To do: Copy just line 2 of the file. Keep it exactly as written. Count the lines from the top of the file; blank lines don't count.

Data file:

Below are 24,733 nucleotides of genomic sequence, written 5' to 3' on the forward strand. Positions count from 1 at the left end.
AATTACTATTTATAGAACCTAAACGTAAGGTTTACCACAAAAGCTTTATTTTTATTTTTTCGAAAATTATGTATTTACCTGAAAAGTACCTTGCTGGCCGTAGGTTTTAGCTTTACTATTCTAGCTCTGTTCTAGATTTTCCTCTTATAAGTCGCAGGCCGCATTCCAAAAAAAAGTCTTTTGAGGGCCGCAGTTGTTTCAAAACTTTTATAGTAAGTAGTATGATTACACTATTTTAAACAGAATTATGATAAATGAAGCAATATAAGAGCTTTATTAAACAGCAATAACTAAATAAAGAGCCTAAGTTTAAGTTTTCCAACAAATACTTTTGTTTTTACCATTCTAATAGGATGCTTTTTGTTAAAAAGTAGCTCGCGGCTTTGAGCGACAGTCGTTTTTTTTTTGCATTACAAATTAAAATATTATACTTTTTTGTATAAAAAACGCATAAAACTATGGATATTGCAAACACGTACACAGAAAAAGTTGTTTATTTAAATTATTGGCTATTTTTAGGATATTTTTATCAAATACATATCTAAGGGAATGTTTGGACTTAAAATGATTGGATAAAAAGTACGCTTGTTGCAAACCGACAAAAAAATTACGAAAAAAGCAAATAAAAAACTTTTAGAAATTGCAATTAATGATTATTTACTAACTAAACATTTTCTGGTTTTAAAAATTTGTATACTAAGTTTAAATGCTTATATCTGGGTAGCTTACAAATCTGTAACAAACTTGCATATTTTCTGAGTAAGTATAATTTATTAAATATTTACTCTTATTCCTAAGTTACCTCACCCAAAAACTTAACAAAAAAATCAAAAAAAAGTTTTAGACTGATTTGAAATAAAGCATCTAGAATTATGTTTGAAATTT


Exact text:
AATTACTATTTATAGAACCTAAACGTAAGGTTTACCACAAAAGCTTTATTTTTATTTTTTCGAAAATTATGTATTTACCTGAAAAGTACCTTGCTGGCCGTAGGTTTTAGCTTTACTATTCTAGCTCTGTTCTAGATTTTCCTCTTATAAGTCGCAGGCCGCATTCCAAAAAAAAGTCTTTTGAGGGCCGCAGTTGTTTCAAAACTTTTATAGTAAGTAGTATGATTACACTATTTTAAACAGAATTATGATAAATGAAGCAATATAAGAGCTTTATTAAACAGCAATAACTAAATAAAGAGCCTAAGTTTAAGTTTTCCAACAAATACTTTTGTTTTTACCATTCTAATAGGATGCTTTTTGTTAAAAAGTAGCTCGCGGCTTTGAGCGACAGTCGTTTTTTTTTTGCATTACAAATTAAAATATTATACTTTTTTGTATAAAAAACGCATAAAACTATGGATATTGCAAACACGTACACAGAAAAAGTTGTTTATTTAAATTATTGGCTATTTTTAGGATATTTTTATCAAATACATATCTAAGGGAATGTTTGGACTTAAAATGATTGGATAAAAAGTACGCTTGTTGCAAACCGACAAAAAAATTACGAAAAAAGCAAATAAAAAACTTTTAGAAATTGCAATTAATGATTATTTACTAACTAAACATTTTCTGGTTTTAAAAATTTGTATACTAAGTTTAAATGCTTATATCTGGGTAGCTTACAAATCTGTAACAAACTTGCATATTTTCTGAGTAAGTATAATTTATTAAATATTTACTCTTATTCCTAAGTTACCTCACCCAAAAACTTAACAAAAAAATCAAAAAAAAGTTTTAGACTGATTTGAAATAAAGCATCTAGAATTATGTTTGAAATTT